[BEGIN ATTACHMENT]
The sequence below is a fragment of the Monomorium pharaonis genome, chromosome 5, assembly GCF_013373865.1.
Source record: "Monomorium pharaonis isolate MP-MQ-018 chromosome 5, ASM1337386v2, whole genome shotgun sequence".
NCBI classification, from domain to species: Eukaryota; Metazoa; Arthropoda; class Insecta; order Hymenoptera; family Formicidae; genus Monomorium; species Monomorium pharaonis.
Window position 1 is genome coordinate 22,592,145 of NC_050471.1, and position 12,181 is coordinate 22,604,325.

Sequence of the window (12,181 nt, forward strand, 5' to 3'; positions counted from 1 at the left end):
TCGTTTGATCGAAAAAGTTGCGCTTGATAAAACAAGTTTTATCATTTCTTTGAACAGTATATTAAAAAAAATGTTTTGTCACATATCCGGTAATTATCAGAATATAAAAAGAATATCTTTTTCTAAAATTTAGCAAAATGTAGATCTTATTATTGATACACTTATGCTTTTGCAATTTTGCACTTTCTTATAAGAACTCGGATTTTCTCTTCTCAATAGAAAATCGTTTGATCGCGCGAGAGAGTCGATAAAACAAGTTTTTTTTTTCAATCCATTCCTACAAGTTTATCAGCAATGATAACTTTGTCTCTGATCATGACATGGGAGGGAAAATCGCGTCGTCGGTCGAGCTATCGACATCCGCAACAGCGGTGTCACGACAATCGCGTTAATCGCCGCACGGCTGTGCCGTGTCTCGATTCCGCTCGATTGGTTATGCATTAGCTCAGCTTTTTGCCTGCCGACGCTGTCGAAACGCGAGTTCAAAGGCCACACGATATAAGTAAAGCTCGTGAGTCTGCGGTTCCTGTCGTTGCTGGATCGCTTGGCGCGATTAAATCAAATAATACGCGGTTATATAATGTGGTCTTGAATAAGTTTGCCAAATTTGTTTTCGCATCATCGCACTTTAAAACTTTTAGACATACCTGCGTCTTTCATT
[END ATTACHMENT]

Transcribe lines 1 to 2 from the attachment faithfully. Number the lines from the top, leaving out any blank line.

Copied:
The sequence below is a fragment of the Monomorium pharaonis genome, chromosome 5, assembly GCF_013373865.1.
Source record: "Monomorium pharaonis isolate MP-MQ-018 chromosome 5, ASM1337386v2, whole genome shotgun sequence".